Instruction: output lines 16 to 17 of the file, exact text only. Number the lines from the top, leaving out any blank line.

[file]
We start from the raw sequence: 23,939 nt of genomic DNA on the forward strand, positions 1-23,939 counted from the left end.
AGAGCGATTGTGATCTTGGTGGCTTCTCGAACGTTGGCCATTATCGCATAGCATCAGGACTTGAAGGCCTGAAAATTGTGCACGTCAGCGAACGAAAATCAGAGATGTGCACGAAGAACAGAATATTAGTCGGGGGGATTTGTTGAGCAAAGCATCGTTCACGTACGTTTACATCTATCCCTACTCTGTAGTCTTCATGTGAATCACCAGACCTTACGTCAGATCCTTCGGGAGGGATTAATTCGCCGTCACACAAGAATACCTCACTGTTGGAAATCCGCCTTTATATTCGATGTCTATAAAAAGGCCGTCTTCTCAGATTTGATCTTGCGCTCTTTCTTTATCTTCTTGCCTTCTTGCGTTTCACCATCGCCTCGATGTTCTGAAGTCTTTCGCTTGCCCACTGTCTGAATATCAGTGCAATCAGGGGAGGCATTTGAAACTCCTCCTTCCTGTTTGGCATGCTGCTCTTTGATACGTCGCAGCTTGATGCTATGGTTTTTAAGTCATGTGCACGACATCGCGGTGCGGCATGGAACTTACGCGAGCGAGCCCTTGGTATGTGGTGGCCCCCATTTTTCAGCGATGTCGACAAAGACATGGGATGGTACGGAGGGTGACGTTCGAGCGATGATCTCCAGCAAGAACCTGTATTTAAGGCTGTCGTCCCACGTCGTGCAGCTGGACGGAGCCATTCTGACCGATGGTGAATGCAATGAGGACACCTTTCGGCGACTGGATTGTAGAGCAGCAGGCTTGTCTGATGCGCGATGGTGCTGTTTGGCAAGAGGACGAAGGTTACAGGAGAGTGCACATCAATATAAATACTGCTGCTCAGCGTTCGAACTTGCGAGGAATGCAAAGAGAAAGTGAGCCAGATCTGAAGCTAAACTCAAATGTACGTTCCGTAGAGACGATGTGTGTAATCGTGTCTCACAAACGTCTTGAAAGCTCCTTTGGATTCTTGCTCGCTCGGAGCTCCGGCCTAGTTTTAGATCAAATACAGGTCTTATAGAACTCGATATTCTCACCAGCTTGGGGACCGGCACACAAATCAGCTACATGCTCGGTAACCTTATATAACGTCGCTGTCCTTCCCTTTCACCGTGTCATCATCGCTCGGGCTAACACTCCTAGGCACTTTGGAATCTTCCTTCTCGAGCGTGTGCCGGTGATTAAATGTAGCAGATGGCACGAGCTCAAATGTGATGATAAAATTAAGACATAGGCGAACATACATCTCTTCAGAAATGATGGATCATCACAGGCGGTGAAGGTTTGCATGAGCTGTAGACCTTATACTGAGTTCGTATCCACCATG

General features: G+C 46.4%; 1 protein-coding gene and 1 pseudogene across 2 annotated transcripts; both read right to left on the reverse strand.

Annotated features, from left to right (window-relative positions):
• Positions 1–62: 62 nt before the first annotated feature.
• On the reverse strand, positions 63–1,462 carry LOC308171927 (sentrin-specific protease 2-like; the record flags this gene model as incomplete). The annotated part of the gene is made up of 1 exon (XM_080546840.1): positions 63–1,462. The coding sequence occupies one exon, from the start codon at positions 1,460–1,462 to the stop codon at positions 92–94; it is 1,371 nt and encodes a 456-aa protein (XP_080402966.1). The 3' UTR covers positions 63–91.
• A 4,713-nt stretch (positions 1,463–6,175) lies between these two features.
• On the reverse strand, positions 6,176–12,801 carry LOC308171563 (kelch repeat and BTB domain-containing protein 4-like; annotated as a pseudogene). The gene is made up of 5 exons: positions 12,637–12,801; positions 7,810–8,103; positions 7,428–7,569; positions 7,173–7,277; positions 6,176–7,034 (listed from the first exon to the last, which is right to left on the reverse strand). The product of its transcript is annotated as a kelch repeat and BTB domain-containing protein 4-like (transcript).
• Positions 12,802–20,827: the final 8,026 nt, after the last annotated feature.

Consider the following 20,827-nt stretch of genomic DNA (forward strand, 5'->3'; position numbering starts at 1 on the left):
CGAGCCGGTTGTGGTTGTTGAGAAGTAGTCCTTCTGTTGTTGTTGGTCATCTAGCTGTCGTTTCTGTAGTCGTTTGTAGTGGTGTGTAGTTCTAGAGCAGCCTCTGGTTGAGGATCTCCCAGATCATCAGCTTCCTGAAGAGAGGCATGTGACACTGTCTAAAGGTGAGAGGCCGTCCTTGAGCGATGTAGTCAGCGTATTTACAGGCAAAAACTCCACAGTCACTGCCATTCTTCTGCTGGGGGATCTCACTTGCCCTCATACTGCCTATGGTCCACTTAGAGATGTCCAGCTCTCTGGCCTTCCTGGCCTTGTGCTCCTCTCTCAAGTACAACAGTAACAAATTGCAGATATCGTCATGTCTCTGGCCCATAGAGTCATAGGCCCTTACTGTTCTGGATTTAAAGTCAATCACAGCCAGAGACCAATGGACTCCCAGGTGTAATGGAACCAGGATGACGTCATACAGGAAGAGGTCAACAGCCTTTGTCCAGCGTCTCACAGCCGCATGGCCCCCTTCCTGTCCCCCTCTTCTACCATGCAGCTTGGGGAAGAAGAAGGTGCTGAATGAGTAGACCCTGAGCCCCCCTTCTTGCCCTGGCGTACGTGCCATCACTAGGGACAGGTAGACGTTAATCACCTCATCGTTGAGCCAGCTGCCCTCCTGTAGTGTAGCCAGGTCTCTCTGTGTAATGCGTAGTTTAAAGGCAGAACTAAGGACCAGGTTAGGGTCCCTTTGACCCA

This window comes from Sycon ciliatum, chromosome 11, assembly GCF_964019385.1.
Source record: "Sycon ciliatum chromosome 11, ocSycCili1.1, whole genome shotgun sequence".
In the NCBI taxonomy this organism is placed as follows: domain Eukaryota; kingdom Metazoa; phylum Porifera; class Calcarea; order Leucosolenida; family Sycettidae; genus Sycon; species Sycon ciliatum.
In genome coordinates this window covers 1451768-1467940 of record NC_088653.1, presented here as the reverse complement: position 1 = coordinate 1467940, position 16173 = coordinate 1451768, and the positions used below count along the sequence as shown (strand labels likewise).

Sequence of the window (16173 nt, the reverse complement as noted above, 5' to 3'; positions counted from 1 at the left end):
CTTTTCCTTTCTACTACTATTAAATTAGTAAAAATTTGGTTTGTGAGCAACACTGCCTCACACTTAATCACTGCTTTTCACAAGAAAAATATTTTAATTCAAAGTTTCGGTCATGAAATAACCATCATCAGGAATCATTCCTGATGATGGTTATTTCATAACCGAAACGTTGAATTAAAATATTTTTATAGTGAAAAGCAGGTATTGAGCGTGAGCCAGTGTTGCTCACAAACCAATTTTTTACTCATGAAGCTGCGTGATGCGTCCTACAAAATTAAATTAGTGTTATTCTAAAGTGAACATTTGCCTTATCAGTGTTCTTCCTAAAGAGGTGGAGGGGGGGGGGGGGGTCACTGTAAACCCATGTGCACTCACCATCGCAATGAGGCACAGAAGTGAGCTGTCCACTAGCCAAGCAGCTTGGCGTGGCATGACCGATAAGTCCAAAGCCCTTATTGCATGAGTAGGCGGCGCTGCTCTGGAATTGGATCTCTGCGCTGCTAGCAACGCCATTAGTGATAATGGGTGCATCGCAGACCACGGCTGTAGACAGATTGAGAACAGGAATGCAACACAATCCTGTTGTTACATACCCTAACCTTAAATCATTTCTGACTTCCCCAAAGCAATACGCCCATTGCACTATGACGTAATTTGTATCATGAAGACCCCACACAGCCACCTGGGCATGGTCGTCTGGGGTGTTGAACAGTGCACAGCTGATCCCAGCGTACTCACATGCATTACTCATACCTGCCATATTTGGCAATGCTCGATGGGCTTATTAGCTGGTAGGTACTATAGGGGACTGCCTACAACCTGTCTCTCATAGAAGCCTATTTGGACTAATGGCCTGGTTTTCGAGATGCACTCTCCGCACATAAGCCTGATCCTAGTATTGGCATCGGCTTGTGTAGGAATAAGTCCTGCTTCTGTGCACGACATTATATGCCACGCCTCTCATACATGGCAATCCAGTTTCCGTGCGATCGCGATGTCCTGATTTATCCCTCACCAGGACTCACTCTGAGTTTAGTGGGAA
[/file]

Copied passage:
Sequence of the window (16173 nt, the reverse complement as noted above, 5' to 3'; positions counted from 1 at the left end):
CTTTTCCTTTCTACTACTATTAAATTAGTAAAAATTTGGTTTGTGAGCAACACTGCCTCACACTTAATCACTGCTTTTCACAAGAAAAATATTTTAATTCAAAGTTTCGGTCATGAAATAACCATCATCAGGAATCATTCCTGATGATGGTTATTTCATAACCGAAACGTTGAATTAAAATATTTTTATAGTGAAAAGCAGGTATTGAGCGTGAGCCAGTGTTGCTCACAAACCAATTTTTTACTCATGAAGCTGCGTGATGCGTCCTACAAAATTAAATTAGTGTTATTCTAAAGTGAACATTTGCCTTATCAGTGTTCTTCCTAAAGAGGTGGAGGGGGGGGGGGGGGTCACTGTAAACCCATGTGCACTCACCATCGCAATGAGGCACAGAAGTGAGCTGTCCACTAGCCAAGCAGCTTGGCGTGGCATGACCGATAAGTCCAAAGCCCTTATTGCATGAGTAGGCGGCGCTGCTCTGGAATTGGATCTCTGCGCTGCTAGCAACGCCATTAGTGATAATGGGTGCATCGCAGACCACGGCTGTAGACAGATTGAGAACAGGAATGCAACACAATCCTGTTGTTACATACCCTAACCTTAAATCATTTCTGACTTCCCCAAAGCAATACGCCCATTGCACTATGACGTAATTTGTATCATGAAGACCCCACACAGCCACCTGGGCATGGTCGTCTGGGGTGTTGAACAGTGCACAGCTGATCCCAGCGTACTCACATGCATTACTCATACCTGCCATATTTGGCAATGCTCGATGGGCTTATTAGCTGGTAGGTACTATAGGGGACTGCCTACAACCTGTCTCTCATAGAAGCCTATTTGGACTAATGGCCTGGTTTTCGAGATGCACTCTCCGCACATAAGCCTGATCCTAGTATTGGCATCGGCTTGTGTAGGAATAAGTCCTGCTTCTGTGCACGACATTATATGCCACGCCTCTCATACATGGCAATCCAGTTTCCGTGCGATCGCGATGTCCTGATTTATCCCTCACCAGGACTCACTCTGAGTTTAGTGGGAA